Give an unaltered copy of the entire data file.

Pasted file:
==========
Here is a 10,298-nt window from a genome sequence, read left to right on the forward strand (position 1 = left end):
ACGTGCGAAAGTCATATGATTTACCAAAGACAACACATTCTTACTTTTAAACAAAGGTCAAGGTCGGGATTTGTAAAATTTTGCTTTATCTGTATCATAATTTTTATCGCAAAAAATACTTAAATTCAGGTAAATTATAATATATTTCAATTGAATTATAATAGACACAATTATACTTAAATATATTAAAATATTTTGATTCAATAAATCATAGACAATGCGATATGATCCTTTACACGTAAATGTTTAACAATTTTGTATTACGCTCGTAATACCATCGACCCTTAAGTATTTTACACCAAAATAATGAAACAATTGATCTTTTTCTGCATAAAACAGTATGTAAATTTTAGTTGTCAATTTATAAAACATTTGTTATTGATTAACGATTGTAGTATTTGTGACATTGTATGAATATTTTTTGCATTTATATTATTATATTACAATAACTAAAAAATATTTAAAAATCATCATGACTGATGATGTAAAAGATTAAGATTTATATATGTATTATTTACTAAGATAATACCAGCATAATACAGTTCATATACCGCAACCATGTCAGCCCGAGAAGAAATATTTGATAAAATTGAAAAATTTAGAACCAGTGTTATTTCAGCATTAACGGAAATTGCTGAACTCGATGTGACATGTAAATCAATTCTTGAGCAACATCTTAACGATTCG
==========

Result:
Here is a 10,298-nt window from a genome sequence, read left to right on the forward strand (position 1 = left end):
ACGTGCGAAAGTCATATGATTTACCAAAGACAACACATTCTTACTTTTAAACAAAGGTCAAGGTCGGGATTTGTAAAATTTTGCTTTATCTGTATCATAATTTTTATCGCAAAAAATACTTAAATTCAGGTAAATTATAATATATTTCAATTGAATTATAATAGACACAATTATACTTAAATATATTAAAATATTTTGATTCAATAAATCATAGACAATGCGATATGATCCTTTACACGTAAATGTTTAACAATTTTGTATTACGCTCGTAATACCATCGACCCTTAAGTATTTTACACCAAAATAATGAAACAATTGATCTTTTTCTGCATAAAACAGTATGTAAATTTTAGTTGTCAATTTATAAAACATTTGTTATTGATTAACGATTGTAGTATTTGTGACATTGTATGAATATTTTTTGCATTTATATTATTATATTACAATAACTAAAAAATATTTAAAAATCATCATGACTGATGATGTAAAAGATTAAGATTTATATATGTATTATTTACTAAGATAATACCAGCATAATACAGTTCATATACCGCAACCATGTCAGCCCGAGAAGAAATATTTGATAAAATTGAAAAATTTAGAACCAGTGTTATTTCAGCATTAACGGAAATTGCTGAACTCGATGTGACATGTAAATCAATTCTTGAGCAACATCTTAACGATTCG